Wednesday, October 07, 2009

Bars, Codes, and Bar codes

This is the anniversary of two events that happened three years apart to the day. Today marks the first reading of Allen Ginsburg's "Howl" which occurred exactly three years after the invention of the bar code. The latter has become the symbol of modern life with its generic uniformity designed to maximize corporate profit, while the former is emblematic of the counter-cultural struggle against the dehumanization we face in our current cultural context.

The post-war 50s was a time in which the reality-altering aspects of technology -- from tv dinners and moon shots to the threat of nuclear annihilation -- was celebrated in the collective consciousness. But the beats challenged the idea of better living through chemistry with better living through living on the road, escaping, emoting, contemplating jazz with its lack of regularity, its improvisational, ineliminably human elements overtly on display.

The Beats set the stage for the hippie revolution of the late 60s which in turn embedded the crack in the cultural cohesion that first truly surfaced during FDR's rescue of the nation from the Depression, turning it into a full fledged culture war, making us two Americas, causing a rift that if not as stark as it was is at least ossified in ways that make our social and political discourse frozen, vacuous, ingenuous.

The Republicans have been running for a quarter century on a platform that seeks to turn the clock back to the fictional construct of the Richie Cunningham 50s. Yet, ironically with town hall outrage are seeing this as their 1960s. Glenn Beck's howling makes him the Allen Ginsburg of the modern conservative movement. No longer is it "angelheaded hipsters burning for the ancient heavenly connection," but baldheaded broken hipsters burning for the insurance companies' right to deny them coverage by using coded dog whistle rhetoric that is as hyperbolic as it is thinly veiled.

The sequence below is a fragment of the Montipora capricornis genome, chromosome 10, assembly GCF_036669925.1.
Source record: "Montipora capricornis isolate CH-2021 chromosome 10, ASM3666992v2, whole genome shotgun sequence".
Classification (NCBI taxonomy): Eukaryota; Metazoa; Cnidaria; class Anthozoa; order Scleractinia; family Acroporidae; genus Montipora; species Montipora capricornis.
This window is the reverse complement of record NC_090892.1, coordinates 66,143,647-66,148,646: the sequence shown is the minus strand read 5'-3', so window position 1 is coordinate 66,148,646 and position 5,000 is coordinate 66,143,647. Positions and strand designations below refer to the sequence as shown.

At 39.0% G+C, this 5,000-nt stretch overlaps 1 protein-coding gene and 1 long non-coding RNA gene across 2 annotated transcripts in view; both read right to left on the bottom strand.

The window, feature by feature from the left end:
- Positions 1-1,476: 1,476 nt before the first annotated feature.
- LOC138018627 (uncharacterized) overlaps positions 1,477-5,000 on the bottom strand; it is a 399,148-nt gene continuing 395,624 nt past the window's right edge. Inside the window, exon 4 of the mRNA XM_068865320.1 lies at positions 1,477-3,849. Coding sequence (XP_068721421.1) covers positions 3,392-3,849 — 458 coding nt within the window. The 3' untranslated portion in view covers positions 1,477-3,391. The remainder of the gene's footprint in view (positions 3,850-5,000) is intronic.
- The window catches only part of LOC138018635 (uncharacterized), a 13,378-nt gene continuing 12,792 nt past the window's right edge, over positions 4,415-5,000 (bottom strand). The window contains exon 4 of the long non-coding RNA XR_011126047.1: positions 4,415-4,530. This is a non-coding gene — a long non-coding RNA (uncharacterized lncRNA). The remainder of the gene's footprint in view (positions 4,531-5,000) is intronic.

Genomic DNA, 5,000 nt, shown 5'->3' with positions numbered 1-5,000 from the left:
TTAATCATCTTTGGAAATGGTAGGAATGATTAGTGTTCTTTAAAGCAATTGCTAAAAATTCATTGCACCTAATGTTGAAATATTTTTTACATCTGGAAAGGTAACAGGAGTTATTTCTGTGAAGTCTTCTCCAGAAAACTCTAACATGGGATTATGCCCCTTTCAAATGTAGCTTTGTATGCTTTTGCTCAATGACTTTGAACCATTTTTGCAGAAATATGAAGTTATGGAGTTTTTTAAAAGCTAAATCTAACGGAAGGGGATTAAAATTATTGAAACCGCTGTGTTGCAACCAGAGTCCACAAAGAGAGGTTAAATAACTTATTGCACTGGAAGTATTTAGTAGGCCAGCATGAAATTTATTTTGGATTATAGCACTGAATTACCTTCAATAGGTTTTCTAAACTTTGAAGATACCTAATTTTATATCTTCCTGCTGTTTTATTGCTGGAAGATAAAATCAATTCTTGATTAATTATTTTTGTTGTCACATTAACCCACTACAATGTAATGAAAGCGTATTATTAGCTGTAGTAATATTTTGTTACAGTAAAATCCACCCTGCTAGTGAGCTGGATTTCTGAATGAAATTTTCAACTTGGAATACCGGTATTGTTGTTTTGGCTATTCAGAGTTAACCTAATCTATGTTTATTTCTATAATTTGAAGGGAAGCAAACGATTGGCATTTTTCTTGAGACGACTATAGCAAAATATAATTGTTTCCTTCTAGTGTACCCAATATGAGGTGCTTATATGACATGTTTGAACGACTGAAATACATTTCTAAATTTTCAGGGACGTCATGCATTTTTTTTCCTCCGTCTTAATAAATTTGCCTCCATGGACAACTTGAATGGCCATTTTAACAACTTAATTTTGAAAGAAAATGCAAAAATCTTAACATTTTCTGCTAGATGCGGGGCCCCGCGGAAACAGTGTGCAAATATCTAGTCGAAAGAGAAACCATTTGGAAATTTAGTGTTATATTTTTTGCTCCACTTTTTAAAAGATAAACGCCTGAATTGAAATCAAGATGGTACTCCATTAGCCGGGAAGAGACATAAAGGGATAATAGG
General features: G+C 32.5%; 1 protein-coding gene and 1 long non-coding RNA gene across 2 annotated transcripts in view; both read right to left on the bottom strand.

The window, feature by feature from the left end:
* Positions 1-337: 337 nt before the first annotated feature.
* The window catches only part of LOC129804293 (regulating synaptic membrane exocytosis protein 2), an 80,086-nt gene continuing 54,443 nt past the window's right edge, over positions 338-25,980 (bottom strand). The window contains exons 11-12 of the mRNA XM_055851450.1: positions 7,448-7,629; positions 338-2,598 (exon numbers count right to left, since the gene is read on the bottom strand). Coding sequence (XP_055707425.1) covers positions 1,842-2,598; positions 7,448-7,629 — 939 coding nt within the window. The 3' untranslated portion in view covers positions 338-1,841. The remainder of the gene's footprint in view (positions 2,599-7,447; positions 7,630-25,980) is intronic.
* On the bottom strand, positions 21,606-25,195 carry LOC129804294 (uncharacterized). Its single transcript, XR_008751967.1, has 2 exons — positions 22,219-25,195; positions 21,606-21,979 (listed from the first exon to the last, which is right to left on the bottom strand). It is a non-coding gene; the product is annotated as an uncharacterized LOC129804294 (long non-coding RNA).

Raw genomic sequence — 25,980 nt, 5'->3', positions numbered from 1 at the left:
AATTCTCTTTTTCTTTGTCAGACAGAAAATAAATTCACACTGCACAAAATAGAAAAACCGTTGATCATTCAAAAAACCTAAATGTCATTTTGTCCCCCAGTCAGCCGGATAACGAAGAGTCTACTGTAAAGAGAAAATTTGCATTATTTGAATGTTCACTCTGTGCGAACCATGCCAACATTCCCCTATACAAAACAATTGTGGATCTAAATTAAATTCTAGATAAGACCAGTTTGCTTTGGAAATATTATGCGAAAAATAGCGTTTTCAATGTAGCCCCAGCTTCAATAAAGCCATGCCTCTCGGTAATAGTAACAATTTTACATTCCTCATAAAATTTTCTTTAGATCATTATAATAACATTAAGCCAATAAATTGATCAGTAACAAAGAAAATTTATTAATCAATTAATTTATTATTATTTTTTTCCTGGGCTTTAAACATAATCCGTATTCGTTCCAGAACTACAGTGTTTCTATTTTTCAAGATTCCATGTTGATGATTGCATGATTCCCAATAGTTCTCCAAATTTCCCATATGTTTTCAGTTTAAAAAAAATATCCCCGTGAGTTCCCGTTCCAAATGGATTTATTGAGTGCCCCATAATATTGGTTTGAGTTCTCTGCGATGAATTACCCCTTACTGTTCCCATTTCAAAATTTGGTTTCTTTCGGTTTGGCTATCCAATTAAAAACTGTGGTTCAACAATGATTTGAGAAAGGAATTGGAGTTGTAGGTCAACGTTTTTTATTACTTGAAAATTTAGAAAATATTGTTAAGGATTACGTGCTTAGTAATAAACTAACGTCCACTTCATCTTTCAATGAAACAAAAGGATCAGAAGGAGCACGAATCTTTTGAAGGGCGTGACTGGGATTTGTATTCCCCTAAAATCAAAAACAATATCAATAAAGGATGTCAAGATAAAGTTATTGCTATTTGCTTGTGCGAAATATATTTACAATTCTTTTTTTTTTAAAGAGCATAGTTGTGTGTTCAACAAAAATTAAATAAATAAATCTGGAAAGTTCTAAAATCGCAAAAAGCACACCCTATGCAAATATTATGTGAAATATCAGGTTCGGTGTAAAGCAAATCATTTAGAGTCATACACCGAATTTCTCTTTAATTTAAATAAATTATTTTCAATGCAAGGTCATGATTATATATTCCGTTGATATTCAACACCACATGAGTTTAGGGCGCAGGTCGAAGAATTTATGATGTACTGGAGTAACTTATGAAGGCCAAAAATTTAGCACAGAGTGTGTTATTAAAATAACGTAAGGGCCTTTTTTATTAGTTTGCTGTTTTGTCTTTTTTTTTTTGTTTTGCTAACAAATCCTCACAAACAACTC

And we have a President who ran on post-partisan hope, the hope that we could move beyond our petty and not so petty divisions. Obama did not run as the next Lincoln, but the next Eisenhower. It is now the Democrats who stand for the placid picture of Norman Rockwell American simplicity and harmony that is our false image of the 50s. Those who instigated torture are not put behind bars out of a concern that it might offend the delicate sensibilities of the body politic. In The Genealogy of Morals, Nietzsche writes of inversions of values coming with revolution. The last 50 years has seen this sort of switch.

But the switch has also reversed other aspects of the equation. The iconic example of being out of touch was the apocryphal surprise of Bush the elder in seeing a grocery store scanner. The bar code is the emblem of the alienation of modern America. Yet the dehumanization that was supposed to accompany the technological age has been turned on its head. Ipods rob the entertainment industry of its gatekeeper status, allowing us to download music they have not contractually approved. Blogs give voice to those who have no PACs. We literally have in our pockets the two-way wrist televisions that were fantasy in Dick Tracy comics allowing connection anywhere anytime. Long-lost friends are no more as Facebook lets me know exactly the last time the child of the woman I sat next to in seventh grade English class vomited and I know what she served for dinner that night.

Are the best minds of this generation destroyed by madness, starving hysterical naked, dragging themselves through the negro streets at dawn looking for an angry fix? Or are did they saunter through Suburban streets finding their contented fix at Starbucks, tweeting inane soundbites? Has the inversion robbed us of our edge, the energy needed to re-envision ourselves or are we catching up with the vision the Beats gave us and trying to make sense of it from the inside? Kerouac could not have gone on the road with a GPS. We cannot lose ourselves knowing we can never be lost. But can we find features we never would have found otherwise? Can we still walk dripping from a sea-journey on the highway across America in tears to the door of Allen Ginsburg's cottage in the Western night?